If you will be employing others to work in your business, you will need to withhold payroll taxes for the federal government, FICA and the State of South Carolina.
South Carolina requires withholding from:
• Nonresident contractors (contracts exceeding $10,000.00)
• Rental payments made to nonresidents who own five or more residential units or one or more commercial properties in South Carolina
• Net proceeds going to nonresident sellers of real estate and associated tangible personal property located in South Carolina
Wages are taxed in the state in which they are earned unless the employee is working in a state that does not withhold state income tax. If the employee is working in South Carolina, regardless of where he is a resident, the income earned in South Carolina is taxed by South Carolina.
If the employee is a South Carolina resident and is working in a state that does have state income taxes, the income is taxed by the other state. If the other state does not have state income tax, you should withhold South Carolina tax. Florida, Texas and Tennessee are examples of states that have no state income tax. If a South Carolina resident is working in one of these states, then SC taxes would be withheld. This is covered in the South Carolina Code of Law Section 12-8-520©.
2008 Illegal Immigration Reform Act (Filing Requirements for nonemployees with missing TIN or SSN):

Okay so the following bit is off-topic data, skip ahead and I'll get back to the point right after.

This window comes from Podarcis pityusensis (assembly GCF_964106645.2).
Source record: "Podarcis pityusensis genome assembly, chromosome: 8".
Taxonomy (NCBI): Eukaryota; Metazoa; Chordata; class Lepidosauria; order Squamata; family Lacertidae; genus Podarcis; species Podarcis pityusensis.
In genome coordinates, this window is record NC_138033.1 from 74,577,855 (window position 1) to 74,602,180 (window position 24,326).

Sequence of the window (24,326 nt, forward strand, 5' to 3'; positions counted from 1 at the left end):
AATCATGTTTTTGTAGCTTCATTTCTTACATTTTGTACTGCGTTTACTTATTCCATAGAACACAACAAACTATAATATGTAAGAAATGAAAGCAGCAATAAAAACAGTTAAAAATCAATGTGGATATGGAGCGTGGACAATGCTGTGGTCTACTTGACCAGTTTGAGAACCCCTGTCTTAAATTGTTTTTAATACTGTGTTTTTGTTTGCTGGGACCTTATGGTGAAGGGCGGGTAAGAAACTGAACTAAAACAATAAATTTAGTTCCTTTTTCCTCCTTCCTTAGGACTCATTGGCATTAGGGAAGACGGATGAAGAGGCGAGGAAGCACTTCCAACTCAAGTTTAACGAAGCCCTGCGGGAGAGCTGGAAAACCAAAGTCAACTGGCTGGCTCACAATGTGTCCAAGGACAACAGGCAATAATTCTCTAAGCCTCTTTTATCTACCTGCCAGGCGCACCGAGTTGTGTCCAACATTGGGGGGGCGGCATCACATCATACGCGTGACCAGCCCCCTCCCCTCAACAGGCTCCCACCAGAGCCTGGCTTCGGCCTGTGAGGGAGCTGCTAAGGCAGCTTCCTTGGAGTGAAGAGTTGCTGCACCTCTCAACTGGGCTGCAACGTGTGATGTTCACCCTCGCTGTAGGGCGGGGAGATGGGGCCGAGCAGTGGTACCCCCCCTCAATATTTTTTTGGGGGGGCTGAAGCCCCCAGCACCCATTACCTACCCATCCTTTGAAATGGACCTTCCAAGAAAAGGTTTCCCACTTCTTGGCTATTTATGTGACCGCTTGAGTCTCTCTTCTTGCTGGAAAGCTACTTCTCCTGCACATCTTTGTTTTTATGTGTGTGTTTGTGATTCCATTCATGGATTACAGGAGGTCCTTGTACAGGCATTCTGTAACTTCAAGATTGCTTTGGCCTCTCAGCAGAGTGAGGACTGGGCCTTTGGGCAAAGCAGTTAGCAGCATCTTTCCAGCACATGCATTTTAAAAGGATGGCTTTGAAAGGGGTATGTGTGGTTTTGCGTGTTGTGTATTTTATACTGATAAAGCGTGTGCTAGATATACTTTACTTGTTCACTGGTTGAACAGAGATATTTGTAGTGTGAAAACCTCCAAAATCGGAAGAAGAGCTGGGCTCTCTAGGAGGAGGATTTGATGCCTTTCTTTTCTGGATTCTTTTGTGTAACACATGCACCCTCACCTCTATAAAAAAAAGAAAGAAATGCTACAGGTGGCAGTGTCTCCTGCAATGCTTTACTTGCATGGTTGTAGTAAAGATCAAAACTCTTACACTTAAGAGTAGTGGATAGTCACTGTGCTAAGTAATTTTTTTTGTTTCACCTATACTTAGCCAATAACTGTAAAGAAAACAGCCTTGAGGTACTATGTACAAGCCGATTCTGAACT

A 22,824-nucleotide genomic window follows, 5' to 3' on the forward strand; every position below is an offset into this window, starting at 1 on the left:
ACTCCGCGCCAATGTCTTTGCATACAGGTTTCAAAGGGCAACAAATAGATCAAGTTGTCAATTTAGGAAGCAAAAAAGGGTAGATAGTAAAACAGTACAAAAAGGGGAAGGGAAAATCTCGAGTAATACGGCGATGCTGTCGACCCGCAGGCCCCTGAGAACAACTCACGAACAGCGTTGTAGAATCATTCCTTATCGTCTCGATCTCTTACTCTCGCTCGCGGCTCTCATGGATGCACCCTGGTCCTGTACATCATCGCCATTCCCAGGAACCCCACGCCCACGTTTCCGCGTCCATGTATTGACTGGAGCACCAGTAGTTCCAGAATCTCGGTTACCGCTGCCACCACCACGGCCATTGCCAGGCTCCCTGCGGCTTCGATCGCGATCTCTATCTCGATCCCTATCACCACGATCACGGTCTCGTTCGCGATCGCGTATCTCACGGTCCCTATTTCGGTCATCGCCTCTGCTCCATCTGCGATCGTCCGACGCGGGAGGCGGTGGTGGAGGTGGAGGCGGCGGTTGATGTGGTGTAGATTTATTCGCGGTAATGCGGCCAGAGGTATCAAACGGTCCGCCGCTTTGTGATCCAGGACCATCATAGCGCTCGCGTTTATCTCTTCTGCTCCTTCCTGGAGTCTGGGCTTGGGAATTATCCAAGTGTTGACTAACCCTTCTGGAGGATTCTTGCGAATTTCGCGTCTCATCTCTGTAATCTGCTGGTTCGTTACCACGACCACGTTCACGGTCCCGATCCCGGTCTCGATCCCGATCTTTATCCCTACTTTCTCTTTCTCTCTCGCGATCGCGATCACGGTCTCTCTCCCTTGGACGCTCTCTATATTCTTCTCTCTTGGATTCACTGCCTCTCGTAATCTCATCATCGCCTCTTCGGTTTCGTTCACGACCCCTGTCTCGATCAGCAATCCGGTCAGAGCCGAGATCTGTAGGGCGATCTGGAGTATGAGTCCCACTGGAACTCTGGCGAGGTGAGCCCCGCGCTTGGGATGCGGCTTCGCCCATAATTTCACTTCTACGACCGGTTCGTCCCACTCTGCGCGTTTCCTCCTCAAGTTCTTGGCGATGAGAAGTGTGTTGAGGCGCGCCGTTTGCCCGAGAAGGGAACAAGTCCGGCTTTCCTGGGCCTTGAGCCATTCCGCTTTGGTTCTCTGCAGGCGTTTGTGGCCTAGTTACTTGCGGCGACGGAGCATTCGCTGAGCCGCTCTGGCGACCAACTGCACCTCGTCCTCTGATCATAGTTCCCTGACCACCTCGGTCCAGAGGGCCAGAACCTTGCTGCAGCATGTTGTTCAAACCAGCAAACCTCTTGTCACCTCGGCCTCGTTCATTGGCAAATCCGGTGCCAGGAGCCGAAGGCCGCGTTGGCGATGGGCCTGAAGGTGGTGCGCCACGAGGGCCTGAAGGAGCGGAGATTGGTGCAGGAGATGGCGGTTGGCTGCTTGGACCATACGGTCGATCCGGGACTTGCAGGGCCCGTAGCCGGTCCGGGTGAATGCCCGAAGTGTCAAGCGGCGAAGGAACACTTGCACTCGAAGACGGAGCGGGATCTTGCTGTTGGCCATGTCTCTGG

Effective June 4, 2008, for South Carolina withholding tax purposes, a withholding agent must withhold at a 7% rate on any funds paid to a person when such funds are reported, are to be reported or should have been reported, on a Form 1099 if the person receiving the funds:
1) Failed to provide the withholding agent with a Taxpayer Identification Number (TIN) or Social Security Number (SSN); or
2) Supplied the withholding agent with an incorrect TIN or SSN; or
3) Provided the withholding agent with a TIN issued by the IRS for nonresident aliens.
This duty to withhold does not apply if the person provides a false or incorrect SSN or TIN so long as the false or incorrect SSN or TIN appears to be correct and the withholding agent does not know or should not have known based on a reasonable investigation that the SSN or TIN was false or incorrect. A withholding agent who fails to properly withhold under this provision will be liable for the taxes that were not withheld unless:
1) The agent is exempt from federal withholding for the person receiving the compensation; and
2) The agent otherwise meets the exemption requirements of the law.